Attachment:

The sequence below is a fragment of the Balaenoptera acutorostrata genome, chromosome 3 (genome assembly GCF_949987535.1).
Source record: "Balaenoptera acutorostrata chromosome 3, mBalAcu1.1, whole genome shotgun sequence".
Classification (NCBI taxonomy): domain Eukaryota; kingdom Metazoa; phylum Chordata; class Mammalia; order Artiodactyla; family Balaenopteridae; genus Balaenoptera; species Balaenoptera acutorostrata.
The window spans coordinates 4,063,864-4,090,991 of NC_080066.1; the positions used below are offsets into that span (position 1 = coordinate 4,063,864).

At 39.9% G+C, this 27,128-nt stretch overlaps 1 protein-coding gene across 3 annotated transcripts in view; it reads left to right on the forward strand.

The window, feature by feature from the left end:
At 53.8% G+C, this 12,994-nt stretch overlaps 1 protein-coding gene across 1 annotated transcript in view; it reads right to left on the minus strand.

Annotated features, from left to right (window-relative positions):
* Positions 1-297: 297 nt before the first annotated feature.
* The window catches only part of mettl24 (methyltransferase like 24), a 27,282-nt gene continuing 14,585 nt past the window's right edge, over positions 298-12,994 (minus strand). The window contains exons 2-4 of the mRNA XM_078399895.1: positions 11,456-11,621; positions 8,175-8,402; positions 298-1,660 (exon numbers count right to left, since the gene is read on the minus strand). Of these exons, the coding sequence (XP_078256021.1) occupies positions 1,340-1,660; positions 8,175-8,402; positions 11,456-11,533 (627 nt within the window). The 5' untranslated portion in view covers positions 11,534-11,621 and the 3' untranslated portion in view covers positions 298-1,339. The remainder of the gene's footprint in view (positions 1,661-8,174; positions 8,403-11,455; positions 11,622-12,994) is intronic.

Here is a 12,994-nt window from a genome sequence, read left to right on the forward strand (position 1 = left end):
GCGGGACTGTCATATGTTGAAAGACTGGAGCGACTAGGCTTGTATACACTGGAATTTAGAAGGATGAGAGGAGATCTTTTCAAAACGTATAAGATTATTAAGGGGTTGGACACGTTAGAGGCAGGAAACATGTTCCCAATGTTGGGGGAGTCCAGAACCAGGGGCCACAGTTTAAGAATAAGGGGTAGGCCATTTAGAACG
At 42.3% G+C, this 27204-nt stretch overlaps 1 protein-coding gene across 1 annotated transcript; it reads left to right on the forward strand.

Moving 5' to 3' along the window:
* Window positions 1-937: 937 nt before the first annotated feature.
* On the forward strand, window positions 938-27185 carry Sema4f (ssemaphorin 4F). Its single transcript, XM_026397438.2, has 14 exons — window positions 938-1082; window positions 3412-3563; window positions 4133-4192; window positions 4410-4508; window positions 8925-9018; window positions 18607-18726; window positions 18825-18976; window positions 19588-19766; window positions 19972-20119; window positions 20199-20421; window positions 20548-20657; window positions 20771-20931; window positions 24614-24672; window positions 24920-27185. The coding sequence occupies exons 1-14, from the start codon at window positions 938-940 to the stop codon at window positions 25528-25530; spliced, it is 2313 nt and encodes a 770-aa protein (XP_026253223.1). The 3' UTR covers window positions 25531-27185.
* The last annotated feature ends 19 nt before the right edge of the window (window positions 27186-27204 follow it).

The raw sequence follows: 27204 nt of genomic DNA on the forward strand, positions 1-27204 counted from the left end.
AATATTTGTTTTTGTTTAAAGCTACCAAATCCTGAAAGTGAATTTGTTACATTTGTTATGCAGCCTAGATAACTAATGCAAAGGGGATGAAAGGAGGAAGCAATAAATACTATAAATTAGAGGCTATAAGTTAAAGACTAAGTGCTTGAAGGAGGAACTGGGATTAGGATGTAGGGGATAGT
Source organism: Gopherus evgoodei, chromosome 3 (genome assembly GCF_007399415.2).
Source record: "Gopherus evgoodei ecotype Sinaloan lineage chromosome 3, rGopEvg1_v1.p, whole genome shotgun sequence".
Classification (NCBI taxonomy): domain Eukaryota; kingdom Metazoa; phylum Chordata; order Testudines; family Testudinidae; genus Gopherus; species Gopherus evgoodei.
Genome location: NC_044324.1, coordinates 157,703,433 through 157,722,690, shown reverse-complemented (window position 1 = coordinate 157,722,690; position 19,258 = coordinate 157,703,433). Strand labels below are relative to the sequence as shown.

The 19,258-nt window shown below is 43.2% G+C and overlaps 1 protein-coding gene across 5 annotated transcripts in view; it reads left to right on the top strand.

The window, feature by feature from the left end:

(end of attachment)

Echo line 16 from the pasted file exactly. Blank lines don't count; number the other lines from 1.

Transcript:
* On the forward strand, window positions 938-27185 carry Sema4f (ssemaphorin 4F). Its single transcript, XM_026397438.2, has 14 exons — window positions 938-1082; window positions 3412-3563; window positions 4133-4192; window positions 4410-4508; window positions 8925-9018; window positions 18607-18726; window positions 18825-18976; window positions 19588-19766; window positions 19972-20119; window positions 20199-20421; window positions 20548-20657; window positions 20771-20931; window positions 24614-24672; window positions 24920-27185. The coding sequence occupies exons 1-14, from the start codon at window positions 938-940 to the stop codon at window positions 25528-25530; spliced, it is 2313 nt and encodes a 770-aa protein (XP_026253223.1). The 3' UTR covers window positions 25531-27185.